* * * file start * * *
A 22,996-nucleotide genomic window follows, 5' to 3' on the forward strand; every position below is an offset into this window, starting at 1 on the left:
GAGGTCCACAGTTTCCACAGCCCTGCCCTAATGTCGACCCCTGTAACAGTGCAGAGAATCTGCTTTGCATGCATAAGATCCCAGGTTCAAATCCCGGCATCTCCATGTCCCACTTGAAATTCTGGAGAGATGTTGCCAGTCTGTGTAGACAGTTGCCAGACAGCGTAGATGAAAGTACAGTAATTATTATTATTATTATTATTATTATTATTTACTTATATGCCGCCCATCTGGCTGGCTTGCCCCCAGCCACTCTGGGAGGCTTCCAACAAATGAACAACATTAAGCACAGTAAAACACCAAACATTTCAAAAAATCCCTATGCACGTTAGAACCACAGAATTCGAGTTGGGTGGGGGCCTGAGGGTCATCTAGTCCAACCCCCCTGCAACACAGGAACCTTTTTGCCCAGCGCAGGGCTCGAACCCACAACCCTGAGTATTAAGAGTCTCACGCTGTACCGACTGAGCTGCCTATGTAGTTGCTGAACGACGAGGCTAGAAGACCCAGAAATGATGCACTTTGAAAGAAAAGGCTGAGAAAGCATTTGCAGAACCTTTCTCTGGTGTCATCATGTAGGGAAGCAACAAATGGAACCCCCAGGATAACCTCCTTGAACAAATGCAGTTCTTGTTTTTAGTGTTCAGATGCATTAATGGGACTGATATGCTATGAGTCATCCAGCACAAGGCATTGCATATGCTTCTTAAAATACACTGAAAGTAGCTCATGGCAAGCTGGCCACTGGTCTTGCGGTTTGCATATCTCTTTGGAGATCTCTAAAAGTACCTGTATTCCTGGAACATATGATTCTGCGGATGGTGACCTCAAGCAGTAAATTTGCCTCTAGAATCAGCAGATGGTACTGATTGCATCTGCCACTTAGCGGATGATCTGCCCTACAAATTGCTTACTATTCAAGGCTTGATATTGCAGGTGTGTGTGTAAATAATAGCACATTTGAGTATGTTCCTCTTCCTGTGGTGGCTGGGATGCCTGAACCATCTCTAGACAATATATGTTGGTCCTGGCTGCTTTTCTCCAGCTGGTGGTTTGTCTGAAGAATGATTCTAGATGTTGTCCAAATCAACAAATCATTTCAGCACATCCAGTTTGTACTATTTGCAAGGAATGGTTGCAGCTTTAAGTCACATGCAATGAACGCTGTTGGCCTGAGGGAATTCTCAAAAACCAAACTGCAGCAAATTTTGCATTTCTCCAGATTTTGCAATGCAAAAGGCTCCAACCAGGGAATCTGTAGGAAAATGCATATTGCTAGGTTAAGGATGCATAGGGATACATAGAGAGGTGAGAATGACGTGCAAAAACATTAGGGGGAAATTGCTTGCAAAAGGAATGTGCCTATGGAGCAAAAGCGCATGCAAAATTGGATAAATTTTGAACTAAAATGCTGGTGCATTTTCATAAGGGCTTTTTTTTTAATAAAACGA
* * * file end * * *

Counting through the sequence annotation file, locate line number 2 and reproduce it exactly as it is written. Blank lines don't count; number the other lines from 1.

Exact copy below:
GAGGTCCACAGTTTCCACAGCCCTGCCCTAATGTCGACCCCTGTAACAGTGCAGAGAATCTGCTTTGCATGCATAAGATCCCAGGTTCAAATCCCGGCATCTCCATGTCCCACTTGAAATTCTGGAGAGATGTTGCCAGTCTGTGTAGACAGTTGCCAGACAGCGTAGATGAAAGTACAGTAATTATTATTATTATTATTATTATTATTATTTACTTATATGCCGCCCATCTGGCTGGCTTGCCCCCAGCCACTCTGGGAGGCTTCCAACAAATGAACAACATTAAGCACAGTAAAACACCAAACATTTCAAAAAATCCCTATGCACGTTAGAACCACAGAATTCGAGTTGGGTGGGGGCCTGAGGGTCATCTAGTCCAACCCCCCTGCAACACAGGAACCTTTTTGCCCAGCGCAGGGCTCGAACCCACAACCCTGAGTATTAAGAGTCTCACGCTGTACCGACTGAGCTGCCTATGTAGTTGCTGAACGACGAGGCTAGAAGACCCAGAAATGATGCACTTTGAAAGAAAAGGCTGAGAAAGCATTTGCAGAACCTTTCTCTGGTGTCATCATGTAGGGAAGCAACAAATGGAACCCCCAGGATAACCTCCTTGAACAAATGCAGTTCTTGTTTTTAGTGTTCAGATGCATTAATGGGACTGATATGCTATGAGTCATCCAGCACAAGGCATTGCATATGCTTCTTAAAATACACTGAAAGTAGCTCATGGCAAGCTGGCCACTGGTCTTGCGGTTTGCATATCTCTTTGGAGATCTCTAAAAGTACCTGTATTCCTGGAACATATGATTCTGCGGATGGTGACCTCAAGCAGTAAATTTGCCTCTAGAATCAGCAGATGGTACTGATTGCATCTGCCACTTAGCGGATGATCTGCCCTACAAATTGCTTACTATTCAAGGCTTGATATTGCAGGTGTGTGTGTAAATAATAGCACATTTGAGTATGTTCCTCTTCCTGTGGTGGCTGGGATGCCTGAACCATCTCTAGACAATATATGTTGGTCCTGGCTGCTTTTCTCCAGCTGGTGGTTTGTCTGAAGAATGATTCTAGATGTTGTCCAAATCAACAAATCATTTCAGCACATCCAGTTTGTACTATTTGCAAGGAATGGTTGCAGCTTTAAGTCACATGCAATGAACGCTGTTGGCCTGAGGGAATTCTCAAAAACCAAACTGCAGCAAATTTTGCATTTCTCCAGATTTTGCAATGCAAAAGGCTCCAACCAGGGAATCTGTAGGAAAATGCATATTGCTAGGTTAAGGATGCATAGGGATACATAGAGAGGTGAGAATGACGTGCAAAAACATTAGGGGGAAATTGCTTGCAAAAGGAATGTGCCTATGGAGCAAAAGCGCATGCAAAATTGGATAAATTTTGAACTAAAATGCTGGTGCATTTTCATAAGGGCTTTTTTTTTAATAAAACGA